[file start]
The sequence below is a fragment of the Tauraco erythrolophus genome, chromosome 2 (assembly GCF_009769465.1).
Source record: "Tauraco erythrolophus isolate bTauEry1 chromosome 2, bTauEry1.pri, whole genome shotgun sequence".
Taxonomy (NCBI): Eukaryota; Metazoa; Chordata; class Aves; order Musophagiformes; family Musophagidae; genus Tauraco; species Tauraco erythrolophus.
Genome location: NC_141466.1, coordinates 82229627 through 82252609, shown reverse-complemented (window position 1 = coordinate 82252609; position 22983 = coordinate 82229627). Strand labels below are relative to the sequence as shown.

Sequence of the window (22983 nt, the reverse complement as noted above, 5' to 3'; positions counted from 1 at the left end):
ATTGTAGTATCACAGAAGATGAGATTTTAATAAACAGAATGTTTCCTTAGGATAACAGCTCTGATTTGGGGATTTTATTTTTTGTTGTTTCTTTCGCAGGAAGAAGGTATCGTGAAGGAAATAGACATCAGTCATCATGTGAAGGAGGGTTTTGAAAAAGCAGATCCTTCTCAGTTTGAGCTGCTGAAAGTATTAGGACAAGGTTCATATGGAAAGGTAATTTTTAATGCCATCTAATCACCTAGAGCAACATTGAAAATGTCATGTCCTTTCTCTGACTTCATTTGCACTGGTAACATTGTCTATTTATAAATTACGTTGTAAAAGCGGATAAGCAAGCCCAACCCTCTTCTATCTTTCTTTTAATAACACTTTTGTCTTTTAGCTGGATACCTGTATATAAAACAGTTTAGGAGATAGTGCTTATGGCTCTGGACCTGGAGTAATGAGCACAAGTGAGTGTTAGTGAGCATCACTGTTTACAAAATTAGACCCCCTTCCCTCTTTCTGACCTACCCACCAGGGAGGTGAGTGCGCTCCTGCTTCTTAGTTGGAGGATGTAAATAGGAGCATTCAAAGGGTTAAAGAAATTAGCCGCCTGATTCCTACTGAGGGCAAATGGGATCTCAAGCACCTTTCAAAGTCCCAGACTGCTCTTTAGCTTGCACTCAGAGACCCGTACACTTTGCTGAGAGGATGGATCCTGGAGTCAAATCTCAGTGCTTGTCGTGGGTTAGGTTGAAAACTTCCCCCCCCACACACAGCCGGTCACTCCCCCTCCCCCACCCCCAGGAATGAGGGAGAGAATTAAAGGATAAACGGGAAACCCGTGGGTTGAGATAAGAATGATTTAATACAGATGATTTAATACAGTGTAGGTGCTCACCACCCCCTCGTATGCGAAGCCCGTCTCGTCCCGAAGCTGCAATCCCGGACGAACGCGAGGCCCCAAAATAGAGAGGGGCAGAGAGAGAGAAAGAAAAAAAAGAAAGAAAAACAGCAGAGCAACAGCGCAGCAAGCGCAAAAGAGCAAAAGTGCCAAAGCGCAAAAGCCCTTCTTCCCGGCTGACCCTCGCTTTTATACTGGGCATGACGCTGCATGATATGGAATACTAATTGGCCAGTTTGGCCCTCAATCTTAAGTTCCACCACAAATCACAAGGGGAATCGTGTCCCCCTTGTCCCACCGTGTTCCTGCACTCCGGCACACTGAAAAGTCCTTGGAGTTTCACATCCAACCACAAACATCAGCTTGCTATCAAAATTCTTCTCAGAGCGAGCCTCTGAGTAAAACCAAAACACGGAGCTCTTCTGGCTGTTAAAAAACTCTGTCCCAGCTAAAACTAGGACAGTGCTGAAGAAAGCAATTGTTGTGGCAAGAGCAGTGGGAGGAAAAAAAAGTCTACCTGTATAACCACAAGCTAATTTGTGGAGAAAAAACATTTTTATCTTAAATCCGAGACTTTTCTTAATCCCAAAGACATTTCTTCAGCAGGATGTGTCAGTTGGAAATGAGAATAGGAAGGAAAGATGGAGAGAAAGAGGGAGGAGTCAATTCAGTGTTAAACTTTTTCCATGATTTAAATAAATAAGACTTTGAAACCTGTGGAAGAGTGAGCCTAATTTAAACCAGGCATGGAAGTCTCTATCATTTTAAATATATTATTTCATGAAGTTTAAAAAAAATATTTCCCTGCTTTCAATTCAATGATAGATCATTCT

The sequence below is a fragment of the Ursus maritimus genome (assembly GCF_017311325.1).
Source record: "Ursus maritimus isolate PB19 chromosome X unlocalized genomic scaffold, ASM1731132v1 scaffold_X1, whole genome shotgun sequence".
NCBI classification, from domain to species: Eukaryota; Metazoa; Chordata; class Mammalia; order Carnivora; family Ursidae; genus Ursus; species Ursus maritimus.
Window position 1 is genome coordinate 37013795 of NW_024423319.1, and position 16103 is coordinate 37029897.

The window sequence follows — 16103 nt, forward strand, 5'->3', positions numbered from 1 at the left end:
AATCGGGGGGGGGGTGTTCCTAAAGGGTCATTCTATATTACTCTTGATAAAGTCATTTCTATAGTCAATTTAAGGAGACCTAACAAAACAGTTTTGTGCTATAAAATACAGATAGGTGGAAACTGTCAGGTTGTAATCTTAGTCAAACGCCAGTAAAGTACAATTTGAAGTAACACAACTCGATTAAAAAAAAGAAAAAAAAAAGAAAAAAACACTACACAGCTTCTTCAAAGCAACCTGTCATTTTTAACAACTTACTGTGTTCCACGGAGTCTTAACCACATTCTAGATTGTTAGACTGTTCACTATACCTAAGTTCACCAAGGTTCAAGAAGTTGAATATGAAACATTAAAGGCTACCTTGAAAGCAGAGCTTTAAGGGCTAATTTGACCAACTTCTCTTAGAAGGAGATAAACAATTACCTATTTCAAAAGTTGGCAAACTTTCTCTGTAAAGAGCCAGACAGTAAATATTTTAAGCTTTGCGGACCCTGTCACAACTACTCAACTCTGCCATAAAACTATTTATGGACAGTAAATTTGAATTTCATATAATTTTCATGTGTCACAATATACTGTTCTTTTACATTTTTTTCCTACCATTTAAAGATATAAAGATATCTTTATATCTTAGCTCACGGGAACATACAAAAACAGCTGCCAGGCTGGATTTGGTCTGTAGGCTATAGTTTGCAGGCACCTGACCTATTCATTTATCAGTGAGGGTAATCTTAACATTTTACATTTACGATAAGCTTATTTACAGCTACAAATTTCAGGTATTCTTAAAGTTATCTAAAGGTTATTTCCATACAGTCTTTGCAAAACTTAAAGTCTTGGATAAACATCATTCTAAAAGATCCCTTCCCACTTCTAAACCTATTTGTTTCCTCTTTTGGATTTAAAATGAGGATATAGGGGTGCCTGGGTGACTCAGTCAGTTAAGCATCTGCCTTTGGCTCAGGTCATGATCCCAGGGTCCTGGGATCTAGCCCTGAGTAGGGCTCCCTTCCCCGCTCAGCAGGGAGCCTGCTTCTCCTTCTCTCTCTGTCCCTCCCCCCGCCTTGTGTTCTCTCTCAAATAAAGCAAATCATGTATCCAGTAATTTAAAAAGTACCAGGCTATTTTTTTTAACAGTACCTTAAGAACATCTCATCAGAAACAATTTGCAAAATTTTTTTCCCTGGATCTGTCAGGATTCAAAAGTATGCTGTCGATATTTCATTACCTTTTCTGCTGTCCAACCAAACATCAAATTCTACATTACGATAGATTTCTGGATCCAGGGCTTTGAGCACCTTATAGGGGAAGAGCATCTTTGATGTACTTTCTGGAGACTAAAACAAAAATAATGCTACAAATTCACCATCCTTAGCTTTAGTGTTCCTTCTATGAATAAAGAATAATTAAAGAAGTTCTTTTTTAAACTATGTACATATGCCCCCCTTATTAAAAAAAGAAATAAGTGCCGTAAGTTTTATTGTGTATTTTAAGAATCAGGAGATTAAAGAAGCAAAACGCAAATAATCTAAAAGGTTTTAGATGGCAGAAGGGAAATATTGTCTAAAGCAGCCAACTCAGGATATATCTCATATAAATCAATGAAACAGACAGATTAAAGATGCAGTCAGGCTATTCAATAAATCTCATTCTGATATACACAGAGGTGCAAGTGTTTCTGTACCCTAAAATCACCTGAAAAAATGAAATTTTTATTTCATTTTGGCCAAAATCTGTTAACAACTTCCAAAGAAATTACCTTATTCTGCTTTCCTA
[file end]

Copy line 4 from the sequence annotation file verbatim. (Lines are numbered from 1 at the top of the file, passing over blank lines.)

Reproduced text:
Genome location: NC_141466.1, coordinates 82229627 through 82252609, shown reverse-complemented (window position 1 = coordinate 82252609; position 22983 = coordinate 82229627). Strand labels below are relative to the sequence as shown.